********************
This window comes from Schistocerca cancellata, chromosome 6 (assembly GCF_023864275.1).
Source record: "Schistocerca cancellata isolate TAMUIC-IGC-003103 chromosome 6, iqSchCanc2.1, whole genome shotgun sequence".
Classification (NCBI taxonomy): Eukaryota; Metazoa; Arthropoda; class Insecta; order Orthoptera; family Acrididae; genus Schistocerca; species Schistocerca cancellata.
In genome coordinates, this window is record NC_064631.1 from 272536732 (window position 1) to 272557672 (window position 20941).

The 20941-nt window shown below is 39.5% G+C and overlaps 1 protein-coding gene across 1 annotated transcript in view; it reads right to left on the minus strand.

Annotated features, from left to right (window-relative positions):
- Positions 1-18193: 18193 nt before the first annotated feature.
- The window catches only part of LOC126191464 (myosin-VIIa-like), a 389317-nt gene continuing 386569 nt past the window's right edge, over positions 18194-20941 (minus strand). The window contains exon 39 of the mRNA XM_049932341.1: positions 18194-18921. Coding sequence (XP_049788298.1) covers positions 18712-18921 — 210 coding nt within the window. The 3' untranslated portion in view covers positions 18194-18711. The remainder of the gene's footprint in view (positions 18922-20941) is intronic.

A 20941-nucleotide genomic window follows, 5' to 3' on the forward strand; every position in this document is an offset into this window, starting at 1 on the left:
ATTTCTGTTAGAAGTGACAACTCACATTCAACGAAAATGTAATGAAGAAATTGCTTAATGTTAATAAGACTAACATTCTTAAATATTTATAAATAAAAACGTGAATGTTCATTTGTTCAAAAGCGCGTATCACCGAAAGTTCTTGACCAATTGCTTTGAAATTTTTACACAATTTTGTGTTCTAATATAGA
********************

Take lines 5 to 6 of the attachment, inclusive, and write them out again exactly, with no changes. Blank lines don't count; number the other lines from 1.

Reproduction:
The 20941-nt window shown below is 39.5% G+C and overlaps 1 protein-coding gene across 1 annotated transcript in view; it reads right to left on the minus strand.

Annotated features, from left to right (window-relative positions):